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Burncourt castle consists of a long main block with a square tower at each corner. The door is of good workmanship, and the interior, which is now empty was lighted by a myriad of two-and three-mullioned windows. In the interior walls there are a number of fireplaces which are no longer in a good state of preservation. Parts of the bawn, with a corner turret, can still be seen nearby.

The castle originally had 26 gables and 7 tall chimney stacks. A stone once over the doorway and now built into a wall at the entrance to the nearby farmyard bears the date 1641 – the year the castle was built by Sir Richard Everard who occupied it until it was burned by Cromwell in 1650 (hence the name). After Sir Richard was hanged by Ireton in the following year, the castle seems to have remained a ruin.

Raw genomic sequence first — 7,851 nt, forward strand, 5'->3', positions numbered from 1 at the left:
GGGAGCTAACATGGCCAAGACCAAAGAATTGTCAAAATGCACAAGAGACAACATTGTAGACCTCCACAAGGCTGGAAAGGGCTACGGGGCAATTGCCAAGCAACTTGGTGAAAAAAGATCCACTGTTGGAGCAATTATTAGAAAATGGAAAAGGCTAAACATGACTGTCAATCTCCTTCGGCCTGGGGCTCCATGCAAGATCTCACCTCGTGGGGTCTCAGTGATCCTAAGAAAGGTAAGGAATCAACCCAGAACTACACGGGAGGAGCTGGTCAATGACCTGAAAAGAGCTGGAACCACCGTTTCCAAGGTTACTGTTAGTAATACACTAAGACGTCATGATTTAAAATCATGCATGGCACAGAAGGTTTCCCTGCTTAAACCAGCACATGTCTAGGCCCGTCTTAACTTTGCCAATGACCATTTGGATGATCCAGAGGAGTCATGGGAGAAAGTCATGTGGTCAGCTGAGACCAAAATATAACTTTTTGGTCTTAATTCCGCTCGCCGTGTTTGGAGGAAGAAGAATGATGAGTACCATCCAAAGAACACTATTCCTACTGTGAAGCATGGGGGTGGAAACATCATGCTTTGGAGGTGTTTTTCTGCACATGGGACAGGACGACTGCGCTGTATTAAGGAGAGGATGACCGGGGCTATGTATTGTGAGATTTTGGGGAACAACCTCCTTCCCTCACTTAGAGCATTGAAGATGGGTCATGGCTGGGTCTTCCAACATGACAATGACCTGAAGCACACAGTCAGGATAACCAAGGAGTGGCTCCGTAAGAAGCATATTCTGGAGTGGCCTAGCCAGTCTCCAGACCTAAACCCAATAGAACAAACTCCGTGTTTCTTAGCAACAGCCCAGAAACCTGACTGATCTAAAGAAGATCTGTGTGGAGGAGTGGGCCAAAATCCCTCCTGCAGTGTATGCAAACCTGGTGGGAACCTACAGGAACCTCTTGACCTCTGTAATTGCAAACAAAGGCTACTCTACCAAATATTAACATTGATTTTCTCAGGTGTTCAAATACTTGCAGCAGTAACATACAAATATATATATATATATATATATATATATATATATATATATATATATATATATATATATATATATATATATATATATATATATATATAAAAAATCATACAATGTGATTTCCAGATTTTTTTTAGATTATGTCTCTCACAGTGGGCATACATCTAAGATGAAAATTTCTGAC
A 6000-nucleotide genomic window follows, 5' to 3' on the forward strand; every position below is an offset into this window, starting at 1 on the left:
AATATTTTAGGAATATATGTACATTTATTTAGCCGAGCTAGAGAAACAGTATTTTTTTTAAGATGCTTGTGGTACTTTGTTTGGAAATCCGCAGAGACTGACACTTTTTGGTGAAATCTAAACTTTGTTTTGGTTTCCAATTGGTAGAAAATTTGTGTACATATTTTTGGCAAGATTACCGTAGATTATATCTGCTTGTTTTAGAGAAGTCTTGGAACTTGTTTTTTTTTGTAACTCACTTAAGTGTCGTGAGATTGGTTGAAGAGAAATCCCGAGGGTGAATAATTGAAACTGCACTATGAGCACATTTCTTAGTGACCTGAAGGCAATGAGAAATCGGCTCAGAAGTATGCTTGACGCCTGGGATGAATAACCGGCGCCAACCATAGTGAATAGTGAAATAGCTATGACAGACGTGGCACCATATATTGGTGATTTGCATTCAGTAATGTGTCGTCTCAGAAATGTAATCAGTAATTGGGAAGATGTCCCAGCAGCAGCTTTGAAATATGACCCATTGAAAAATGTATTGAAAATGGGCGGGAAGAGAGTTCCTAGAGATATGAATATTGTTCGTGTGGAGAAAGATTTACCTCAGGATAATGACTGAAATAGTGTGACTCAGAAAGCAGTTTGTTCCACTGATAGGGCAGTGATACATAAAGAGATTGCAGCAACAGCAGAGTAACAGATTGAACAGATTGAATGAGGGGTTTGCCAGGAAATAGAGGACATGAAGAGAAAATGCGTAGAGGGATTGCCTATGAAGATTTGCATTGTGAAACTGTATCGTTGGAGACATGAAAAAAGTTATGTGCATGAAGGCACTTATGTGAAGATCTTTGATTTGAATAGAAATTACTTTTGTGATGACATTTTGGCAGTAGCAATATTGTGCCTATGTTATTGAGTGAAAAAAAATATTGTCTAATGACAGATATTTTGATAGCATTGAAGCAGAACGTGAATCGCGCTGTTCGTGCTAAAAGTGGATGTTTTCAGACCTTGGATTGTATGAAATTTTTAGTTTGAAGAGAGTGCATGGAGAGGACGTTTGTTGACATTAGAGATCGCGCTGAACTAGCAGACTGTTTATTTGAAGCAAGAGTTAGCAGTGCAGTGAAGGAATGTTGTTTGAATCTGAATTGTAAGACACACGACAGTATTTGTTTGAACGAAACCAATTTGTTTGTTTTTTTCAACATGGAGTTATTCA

An old rhyme says that ‘it was seven years in building, seven years living in it, and fifteen days it was burning.